Some people use what’s known as a ‘Bitcoin Mixer’ or ‘Cryptocurrency Tumbler’ in an attempt to disguise their transactions.
What is the blockchain?
Transactions are entered onto a digital ledger – also known as the blockchain – which cannot then be altered by anyone else.
In simple terms a blockchain is a chain of ‘blocks’ of information arranged in a chronological order. In can also be described as a list of every Bitcoin transaction ever made which is constantly being added to.
The blockchain is also known as the distributed ledger because it is sent to all participating computers for validation.
The ledger is repeatedly checked by a network of computers, meaning Bitcoins cannot be double spent. Additionally, all transactions are irreversible.
Theoretically this can include any information, such as names or marriage certificates, and even contracts between people, known as ‘smart contracts’.
The Ethereum project promotes a platform where smart contract systems are employed in the rapidly growing sphere of ‘decentralised finance’ (DeFi), such as peer-to-peer loans.
How do I use Bitcoin? Wallets explained
To use Bitcoins you need a wallet. This is presented as a long alphanumeric string that acts as an address that is unique to you.
Anyone can then send Bitcoins to you using this address alone. You can also buy Bitcoins using ‘real’ money and have them sent to your wallet.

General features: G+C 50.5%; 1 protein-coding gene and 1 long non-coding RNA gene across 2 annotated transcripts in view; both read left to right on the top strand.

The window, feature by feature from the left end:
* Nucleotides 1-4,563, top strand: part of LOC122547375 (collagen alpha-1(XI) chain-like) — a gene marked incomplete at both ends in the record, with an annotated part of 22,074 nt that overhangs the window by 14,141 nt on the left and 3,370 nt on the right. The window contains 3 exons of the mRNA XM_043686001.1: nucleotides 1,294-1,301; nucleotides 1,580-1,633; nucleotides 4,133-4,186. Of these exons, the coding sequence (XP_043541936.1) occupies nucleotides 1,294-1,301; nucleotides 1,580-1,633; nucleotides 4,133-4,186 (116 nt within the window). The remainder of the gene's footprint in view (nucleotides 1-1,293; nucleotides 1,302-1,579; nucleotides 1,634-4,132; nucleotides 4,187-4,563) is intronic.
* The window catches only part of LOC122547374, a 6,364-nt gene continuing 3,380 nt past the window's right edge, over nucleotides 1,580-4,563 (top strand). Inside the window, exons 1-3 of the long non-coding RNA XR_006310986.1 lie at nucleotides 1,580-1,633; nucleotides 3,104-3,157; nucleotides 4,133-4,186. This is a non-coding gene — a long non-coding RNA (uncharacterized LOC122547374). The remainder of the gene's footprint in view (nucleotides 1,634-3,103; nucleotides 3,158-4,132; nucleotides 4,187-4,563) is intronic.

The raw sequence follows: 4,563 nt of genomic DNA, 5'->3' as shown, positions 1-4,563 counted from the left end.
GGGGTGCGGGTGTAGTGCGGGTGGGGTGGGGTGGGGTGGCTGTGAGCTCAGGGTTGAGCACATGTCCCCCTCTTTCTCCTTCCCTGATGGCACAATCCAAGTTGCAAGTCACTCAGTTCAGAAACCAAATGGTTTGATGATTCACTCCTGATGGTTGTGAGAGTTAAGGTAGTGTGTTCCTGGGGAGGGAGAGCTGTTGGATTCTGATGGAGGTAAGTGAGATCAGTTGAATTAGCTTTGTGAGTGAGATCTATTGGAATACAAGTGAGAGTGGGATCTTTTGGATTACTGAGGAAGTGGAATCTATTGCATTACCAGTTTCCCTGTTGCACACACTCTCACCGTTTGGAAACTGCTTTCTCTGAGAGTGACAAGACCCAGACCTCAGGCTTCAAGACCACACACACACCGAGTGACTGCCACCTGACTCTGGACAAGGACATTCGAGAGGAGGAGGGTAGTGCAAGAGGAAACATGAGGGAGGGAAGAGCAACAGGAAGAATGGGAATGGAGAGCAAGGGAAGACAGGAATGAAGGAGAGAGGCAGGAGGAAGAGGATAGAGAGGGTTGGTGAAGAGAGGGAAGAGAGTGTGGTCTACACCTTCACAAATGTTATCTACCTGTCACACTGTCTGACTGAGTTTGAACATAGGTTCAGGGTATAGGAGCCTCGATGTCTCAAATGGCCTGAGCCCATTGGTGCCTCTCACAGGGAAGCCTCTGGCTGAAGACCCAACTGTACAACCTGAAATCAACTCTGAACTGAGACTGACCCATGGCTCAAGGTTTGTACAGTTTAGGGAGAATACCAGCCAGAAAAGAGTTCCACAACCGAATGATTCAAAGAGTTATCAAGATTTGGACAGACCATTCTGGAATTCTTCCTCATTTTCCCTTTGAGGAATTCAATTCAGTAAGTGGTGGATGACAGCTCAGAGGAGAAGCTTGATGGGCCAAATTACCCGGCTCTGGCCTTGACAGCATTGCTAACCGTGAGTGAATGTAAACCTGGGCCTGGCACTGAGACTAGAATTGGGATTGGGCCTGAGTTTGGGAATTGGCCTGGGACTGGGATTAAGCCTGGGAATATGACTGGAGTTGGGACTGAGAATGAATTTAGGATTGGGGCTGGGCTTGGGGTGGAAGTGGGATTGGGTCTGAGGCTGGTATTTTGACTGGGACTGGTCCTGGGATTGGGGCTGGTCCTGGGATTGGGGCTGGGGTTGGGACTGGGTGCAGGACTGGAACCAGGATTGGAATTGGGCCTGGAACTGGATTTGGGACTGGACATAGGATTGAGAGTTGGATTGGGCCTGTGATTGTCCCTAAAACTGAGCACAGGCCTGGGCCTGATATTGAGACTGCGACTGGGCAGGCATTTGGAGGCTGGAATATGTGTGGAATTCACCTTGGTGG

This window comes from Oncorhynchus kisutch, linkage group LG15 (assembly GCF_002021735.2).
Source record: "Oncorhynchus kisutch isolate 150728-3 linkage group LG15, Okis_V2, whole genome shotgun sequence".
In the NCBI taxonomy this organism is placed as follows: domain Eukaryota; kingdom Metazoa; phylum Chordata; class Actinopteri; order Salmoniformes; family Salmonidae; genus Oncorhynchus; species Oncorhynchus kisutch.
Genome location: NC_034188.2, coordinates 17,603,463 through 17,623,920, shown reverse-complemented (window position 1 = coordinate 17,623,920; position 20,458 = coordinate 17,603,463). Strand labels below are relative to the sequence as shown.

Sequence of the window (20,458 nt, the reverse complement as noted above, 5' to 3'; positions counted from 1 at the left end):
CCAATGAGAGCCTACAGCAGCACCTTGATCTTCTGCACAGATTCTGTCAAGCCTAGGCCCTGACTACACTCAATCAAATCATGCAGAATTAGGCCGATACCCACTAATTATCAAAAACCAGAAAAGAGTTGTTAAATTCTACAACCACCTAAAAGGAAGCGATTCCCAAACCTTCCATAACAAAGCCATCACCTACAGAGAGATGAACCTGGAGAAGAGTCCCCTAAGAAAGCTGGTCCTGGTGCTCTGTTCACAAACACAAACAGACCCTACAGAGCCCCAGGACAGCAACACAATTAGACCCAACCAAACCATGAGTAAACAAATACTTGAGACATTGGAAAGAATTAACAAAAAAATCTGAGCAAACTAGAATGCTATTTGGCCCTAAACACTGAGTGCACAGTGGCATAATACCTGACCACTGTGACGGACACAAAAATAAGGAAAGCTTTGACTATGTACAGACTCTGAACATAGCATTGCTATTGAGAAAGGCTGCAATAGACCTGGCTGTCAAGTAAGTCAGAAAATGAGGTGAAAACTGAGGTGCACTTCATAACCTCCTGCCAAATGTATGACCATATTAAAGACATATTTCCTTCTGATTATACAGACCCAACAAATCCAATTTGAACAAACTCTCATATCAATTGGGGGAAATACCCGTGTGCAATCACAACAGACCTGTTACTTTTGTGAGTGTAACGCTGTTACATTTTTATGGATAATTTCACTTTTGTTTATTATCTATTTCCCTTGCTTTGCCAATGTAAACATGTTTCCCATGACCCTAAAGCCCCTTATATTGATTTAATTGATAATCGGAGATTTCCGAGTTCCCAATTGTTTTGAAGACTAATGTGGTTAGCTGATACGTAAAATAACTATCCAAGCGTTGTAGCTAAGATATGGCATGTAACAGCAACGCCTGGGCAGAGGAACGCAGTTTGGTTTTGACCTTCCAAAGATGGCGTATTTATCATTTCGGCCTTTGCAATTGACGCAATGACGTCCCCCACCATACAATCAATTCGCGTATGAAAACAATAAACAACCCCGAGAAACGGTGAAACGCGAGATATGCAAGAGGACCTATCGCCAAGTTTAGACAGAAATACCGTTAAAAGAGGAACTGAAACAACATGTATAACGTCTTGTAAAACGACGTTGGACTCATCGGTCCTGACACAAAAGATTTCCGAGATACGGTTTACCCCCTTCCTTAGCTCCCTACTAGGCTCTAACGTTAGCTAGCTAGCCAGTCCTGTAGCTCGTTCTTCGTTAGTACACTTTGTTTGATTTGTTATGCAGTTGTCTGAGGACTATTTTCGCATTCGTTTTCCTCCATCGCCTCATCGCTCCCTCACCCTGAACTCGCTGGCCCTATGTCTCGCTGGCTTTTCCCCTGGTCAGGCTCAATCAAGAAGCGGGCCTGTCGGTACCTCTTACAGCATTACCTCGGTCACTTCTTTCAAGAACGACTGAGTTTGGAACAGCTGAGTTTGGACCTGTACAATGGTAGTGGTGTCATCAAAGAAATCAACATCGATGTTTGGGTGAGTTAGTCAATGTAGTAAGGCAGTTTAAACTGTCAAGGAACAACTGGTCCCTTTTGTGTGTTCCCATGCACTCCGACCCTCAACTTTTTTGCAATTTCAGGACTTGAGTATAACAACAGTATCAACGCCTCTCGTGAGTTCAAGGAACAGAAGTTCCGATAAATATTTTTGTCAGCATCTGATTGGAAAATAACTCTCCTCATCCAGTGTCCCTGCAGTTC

Online wallets are widely available but are often cited as insecure due to a number of high-profile hacks. Additionally, in most cases you do not have control over your ‘Bitcoin keys’.
When you create a wallet you are given public and private keys. If you lose your private key, you lose your Bitcoins forever.
A private key, also known as a ‘seed’, is what’s used to sign a transaction and prove the origin of the coins.
Offline wallets, such as hardware or paper wallets, are seen as more secure as they can’t be accessed by hackers.
However, they can be lost, damaged or stolen. Anyone using this method of Bitcoin storage should take multiple precautions to keep a copy of their keys safe so they can retrieve their assets.
How do I spend my Bitcoins?
You might be wondering how you cash out your Bitcoins once you’ve accumulated some.
The short answer is you sell them on an exchange for regular – or ‘fiat’ – cash. There are numerous exchanges that enable you to do this.
Additionally, in some large cities you’ll find Bitcoin ATMs which enable you to withdraw regular cash from your Bitcoin wallet. These are few and far between though.
Bitcoin and other digital currencies are widely used to buy products and services online, but have yet to gain traction in physical shops, with only a few outlets using them.
However, cryptocurrency as an asset is growing exponentially with each year that passes and it is highly likely that Bitcoin will enter mainstream use at some point.
Increasingly it’s viewed as a store of value in a similar way to gold. As a result, large financial institutions are including it as an asset class in their portfolios.
Adam is the founder of The Crypto Adviser which offers experts guides and reviews on all things related to Bitcoin and cryptocurrency.
Adam is Diploma for Financial Advisers (DipFA) Level 4 qualified, a Member of the London Institute of Banking and Finance (MLIBF), and has worked for many years as a journalist and PR consultant, having studied with the National Council for the Training of Journalists (NCTJ).